Author: Jason Cooley

#WeatherWednesday – Lake Effect Snow

Happy #WeatherWednesday everyone! Now that we got our first taste of colder air across the Southern Plains, we switch from talking about hurricanes to talking about winter weather! Meteorological winter starts in under two months (December 1). Lake effect snow is a term heard a lot in the Midwest and Northeast US. This phenomenon is common over the Great Lakes region in late October through late January, but in some cases can occur as late as March and early April. Lake effect snow requires several ingredients to come together. These conditions can last for a few hours or a few days. L.E.S. in general is easy to forecast and almost a certainty to exist if you know what to look for in upcoming weather conditions. Relatively cold low level flow (below freezing) after cold front passages that encounter lengthy travel over unfrozen and warmer lake surfaces will modify due to thermal energy release from the water to the air. Once the flow reaches the lake shore after warming and gaining liquid water content, it encounters colder air. The onshore flow suddenly rises over the cold land air due to the air density differential. When it rises it gets colder and condenses and the surplus water content picked up over water precipitates downwind over land as snow. Water has a high specific heat capacity, so a lake holds its heat...

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#WeatherWednesday – Naming a Hurricane

Happy #WeatherWednesday everybody. The last write-up was about Hurricane Ike on the 9th year anniversary of landfall in Texas! Today we stay on the category of hurricanes. We call hurricanes by name, a practice popularized in the early 1950s. How are they named and how do hurricane names sometimes get retired? As most of you know, tropical cyclones with maximum sustained winds of 74 mph or more are called hurricanes in the eastern Pacific and the northern Atlantic Oceans. However, they are recognized and named before they strengthen to this point. NHC (National Hurricane Center) recognizes any areas of organized convection in circular flow as tropical depressions. Once known as a depression, the NHC will update their probability of intensification to a tropical storm several times per day. If the depression reaches tropical storm intensity at 39mph+ sustained winds then it is given a name! This name will be associated with this storm for the rest of its life until it no longer has an organized center of low pressure. When naming tropical storms in the N. Atlantic, the WMO (World Meteorological Organization) simply has a list of names for each year that are alphabetized and alternate between male and female names. Every odd year begins with a female “A” name, and even years start with a male “A.” There is one name for each letter except for the...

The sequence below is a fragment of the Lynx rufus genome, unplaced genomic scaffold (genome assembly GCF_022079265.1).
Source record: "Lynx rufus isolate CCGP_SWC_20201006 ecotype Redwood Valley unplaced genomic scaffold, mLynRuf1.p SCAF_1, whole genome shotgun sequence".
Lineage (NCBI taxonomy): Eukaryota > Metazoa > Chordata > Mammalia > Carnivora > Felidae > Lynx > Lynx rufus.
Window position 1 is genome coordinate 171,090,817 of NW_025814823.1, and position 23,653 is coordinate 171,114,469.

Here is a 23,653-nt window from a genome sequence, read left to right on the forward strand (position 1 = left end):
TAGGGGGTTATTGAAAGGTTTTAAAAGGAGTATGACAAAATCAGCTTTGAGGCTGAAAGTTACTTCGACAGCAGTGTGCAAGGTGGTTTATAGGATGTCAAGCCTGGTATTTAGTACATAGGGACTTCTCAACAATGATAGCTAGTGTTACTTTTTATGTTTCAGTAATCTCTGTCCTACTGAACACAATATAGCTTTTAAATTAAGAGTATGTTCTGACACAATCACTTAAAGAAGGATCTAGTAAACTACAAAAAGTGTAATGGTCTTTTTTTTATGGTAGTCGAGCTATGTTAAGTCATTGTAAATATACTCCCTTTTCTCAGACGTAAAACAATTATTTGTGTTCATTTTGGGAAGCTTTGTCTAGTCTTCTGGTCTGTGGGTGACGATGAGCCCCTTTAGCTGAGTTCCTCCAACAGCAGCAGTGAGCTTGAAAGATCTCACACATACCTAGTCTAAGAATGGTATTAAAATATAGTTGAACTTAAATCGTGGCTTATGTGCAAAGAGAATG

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#WeatherWednesday – Hurricane Ike